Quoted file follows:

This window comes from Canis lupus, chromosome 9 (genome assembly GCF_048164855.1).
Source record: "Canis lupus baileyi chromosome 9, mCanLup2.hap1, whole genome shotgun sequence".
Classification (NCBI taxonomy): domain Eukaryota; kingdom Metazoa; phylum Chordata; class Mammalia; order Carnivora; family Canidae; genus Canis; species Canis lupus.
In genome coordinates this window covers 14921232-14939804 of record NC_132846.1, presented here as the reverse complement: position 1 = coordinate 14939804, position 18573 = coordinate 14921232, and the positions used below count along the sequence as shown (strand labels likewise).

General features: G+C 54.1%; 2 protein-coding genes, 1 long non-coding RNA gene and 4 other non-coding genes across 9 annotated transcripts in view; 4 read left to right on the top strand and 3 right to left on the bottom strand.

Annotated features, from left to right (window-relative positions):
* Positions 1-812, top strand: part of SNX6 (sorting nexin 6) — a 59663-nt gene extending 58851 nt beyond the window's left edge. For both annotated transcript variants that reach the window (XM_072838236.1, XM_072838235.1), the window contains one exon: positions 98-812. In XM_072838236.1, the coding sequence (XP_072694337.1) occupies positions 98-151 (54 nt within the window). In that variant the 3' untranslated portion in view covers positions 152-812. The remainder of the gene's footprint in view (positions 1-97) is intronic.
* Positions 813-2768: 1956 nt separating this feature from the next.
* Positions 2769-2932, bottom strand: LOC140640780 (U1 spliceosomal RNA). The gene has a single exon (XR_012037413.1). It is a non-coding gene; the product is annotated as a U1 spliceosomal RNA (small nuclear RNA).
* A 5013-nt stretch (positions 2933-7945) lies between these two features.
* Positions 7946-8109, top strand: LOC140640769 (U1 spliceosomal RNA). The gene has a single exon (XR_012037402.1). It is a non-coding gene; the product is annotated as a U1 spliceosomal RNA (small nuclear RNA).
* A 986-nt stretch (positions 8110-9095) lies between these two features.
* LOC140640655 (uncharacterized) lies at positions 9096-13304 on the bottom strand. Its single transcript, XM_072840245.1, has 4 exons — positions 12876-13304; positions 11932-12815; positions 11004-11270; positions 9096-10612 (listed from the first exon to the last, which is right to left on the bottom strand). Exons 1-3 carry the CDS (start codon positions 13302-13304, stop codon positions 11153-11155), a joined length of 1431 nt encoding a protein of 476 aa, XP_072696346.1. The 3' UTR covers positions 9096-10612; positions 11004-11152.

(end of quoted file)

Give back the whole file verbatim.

This window comes from Canis lupus, chromosome 9 (genome assembly GCF_048164855.1).
Source record: "Canis lupus baileyi chromosome 9, mCanLup2.hap1, whole genome shotgun sequence".
Classification (NCBI taxonomy): domain Eukaryota; kingdom Metazoa; phylum Chordata; class Mammalia; order Carnivora; family Canidae; genus Canis; species Canis lupus.
In genome coordinates this window covers 14921232-14939804 of record NC_132846.1, presented here as the reverse complement: position 1 = coordinate 14939804, position 18573 = coordinate 14921232, and the positions used below count along the sequence as shown (strand labels likewise).

General features: G+C 54.1%; 2 protein-coding genes, 1 long non-coding RNA gene and 4 other non-coding genes across 9 annotated transcripts in view; 4 read left to right on the top strand and 3 right to left on the bottom strand.

Annotated features, from left to right (window-relative positions):
* Positions 1-812, top strand: part of SNX6 (sorting nexin 6) — a 59663-nt gene extending 58851 nt beyond the window's left edge. For both annotated transcript variants that reach the window (XM_072838236.1, XM_072838235.1), the window contains one exon: positions 98-812. In XM_072838236.1, the coding sequence (XP_072694337.1) occupies positions 98-151 (54 nt within the window). In that variant the 3' untranslated portion in view covers positions 152-812. The remainder of the gene's footprint in view (positions 1-97) is intronic.
* Positions 813-2768: 1956 nt separating this feature from the next.
* Positions 2769-2932, bottom strand: LOC140640780 (U1 spliceosomal RNA). The gene has a single exon (XR_012037413.1). It is a non-coding gene; the product is annotated as a U1 spliceosomal RNA (small nuclear RNA).
* A 5013-nt stretch (positions 2933-7945) lies between these two features.
* Positions 7946-8109, top strand: LOC140640769 (U1 spliceosomal RNA). The gene has a single exon (XR_012037402.1). It is a non-coding gene; the product is annotated as a U1 spliceosomal RNA (small nuclear RNA).
* A 986-nt stretch (positions 8110-9095) lies between these two features.
* LOC140640655 (uncharacterized) lies at positions 9096-13304 on the bottom strand. Its single transcript, XM_072840245.1, has 4 exons — positions 12876-13304; positions 11932-12815; positions 11004-11270; positions 9096-10612 (listed from the first exon to the last, which is right to left on the bottom strand). Exons 1-3 carry the CDS (start codon positions 13302-13304, stop codon positions 11153-11155), a joined length of 1431 nt encoding a protein of 476 aa, XP_072696346.1. The 3' UTR covers positions 9096-10612; positions 11004-11152.